Clindagel® should be prescribed with caution in
Carcinogenesis, Mutagenesis, Impairment Of Fertility
The carcinogenicity of a 1% clindamycin phosphate gel
similar to Clindagel® was evaluated by daily application to mice for two
years. The daily doses used in this study were approximately 3 and 15 times higher
than the human dose of clindamycin phosphate from 5 milliliters of Clindagel®
, assuming complete absorption and based on a body surface area comparison. No
significant increase in tumors was noted in the treated animals.
A 1% clindamycin phosphate gel similar to Clindagel®
caused a statistically significant shortening of the median time to tumor onset
in a study in hairless mice in which tumors were induced by exposure to simulated
Genotoxicity tests performed included a rat micronucleus
test and an Ames Salmonella reversion test. Both tests were negative.
Reproduction studies in rats using oral doses of clindamycin hydrochloride and
clindamycin palmitate hydrochloride have revealed no evidence of impaired
Pregnancy Category B
Reproduction studies have been performed in rats and mice
using subcutaneous and oral doses of clindamycin phosphate, clindamycin
hydrochloride and clindamycin palmitate hydrochloride. These studies revealed
no evidence of fetal harm. The highest dose used in the rat and mouse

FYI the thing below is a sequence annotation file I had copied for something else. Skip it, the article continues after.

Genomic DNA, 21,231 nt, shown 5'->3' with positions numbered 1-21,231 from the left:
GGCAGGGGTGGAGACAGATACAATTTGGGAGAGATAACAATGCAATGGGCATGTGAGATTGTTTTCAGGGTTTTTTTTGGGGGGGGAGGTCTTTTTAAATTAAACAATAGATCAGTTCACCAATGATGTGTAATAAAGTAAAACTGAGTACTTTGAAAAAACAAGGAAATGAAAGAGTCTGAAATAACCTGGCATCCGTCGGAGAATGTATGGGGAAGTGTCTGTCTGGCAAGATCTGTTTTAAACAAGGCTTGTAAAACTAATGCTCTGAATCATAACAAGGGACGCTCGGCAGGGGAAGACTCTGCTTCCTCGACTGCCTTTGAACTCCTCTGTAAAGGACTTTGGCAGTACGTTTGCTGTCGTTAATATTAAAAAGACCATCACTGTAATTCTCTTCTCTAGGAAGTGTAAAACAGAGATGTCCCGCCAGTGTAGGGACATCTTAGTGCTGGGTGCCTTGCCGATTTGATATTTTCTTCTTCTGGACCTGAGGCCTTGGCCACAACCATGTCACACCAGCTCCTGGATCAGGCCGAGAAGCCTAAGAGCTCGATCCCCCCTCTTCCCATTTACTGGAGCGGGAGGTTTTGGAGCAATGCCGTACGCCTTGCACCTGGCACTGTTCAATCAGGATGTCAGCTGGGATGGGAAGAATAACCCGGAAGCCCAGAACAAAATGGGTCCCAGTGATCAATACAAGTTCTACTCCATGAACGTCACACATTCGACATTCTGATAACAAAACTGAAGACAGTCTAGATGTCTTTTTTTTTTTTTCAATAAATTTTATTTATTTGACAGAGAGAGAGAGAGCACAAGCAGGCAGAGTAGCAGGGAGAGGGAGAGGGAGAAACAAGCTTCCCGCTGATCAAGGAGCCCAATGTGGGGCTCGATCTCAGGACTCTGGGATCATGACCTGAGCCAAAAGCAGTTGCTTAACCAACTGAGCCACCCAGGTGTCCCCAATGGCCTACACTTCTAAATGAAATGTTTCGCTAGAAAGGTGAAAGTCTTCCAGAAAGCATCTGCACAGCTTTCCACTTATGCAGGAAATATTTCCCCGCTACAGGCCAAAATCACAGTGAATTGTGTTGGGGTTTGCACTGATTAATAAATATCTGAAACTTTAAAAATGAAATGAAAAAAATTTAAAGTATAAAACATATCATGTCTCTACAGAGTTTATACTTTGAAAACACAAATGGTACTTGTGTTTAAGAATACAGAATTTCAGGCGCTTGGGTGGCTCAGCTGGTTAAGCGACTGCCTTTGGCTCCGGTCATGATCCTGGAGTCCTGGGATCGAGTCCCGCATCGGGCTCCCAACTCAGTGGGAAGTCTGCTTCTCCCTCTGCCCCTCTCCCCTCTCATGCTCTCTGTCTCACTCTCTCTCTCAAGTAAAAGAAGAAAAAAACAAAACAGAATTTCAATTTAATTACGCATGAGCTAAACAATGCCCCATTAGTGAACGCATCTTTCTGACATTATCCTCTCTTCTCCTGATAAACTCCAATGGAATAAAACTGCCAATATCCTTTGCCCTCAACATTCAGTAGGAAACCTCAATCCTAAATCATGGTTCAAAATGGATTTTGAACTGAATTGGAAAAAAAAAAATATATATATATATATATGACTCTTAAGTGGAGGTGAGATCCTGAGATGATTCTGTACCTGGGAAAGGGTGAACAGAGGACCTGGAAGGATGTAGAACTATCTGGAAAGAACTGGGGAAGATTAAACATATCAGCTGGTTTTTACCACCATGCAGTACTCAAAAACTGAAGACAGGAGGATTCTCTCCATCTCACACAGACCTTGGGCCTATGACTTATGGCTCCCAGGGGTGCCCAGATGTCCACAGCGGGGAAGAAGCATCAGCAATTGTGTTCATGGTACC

teratogenicity studies was equivalent to a clindamycin phosphate dose of 432
mg/kg. For a rat, this dose is 84 fold higher and for a mouse 42 fold higher,
than the anticipated human dose of clindamycin phosphate from Clindagel®
based on a mg/m comparison. There are, however, no adequate and well-controlled
studies in pregnant women. Because animal reproduction studies are not always
predictive of human response, this drug should be used during pregnancy only if
It is not known whether clindamycin is excreted in human
milk following use of Clindagel®. However, orally and parenterally
administered clindamycin has been reported to appear in breast milk. Because of
the potential for serious adverse reactions in nursing infants, a decision
should be made whether to discontinue nursing or to discontinue the drug,
taking into account the importance of the drug to the mother.
Safety and effectiveness in children under the age of 12
have not been established.
The clinical study with Clindagel® did not include
sufficient numbers of patients aged 65 and over to determine if they respond
differently than younger patients.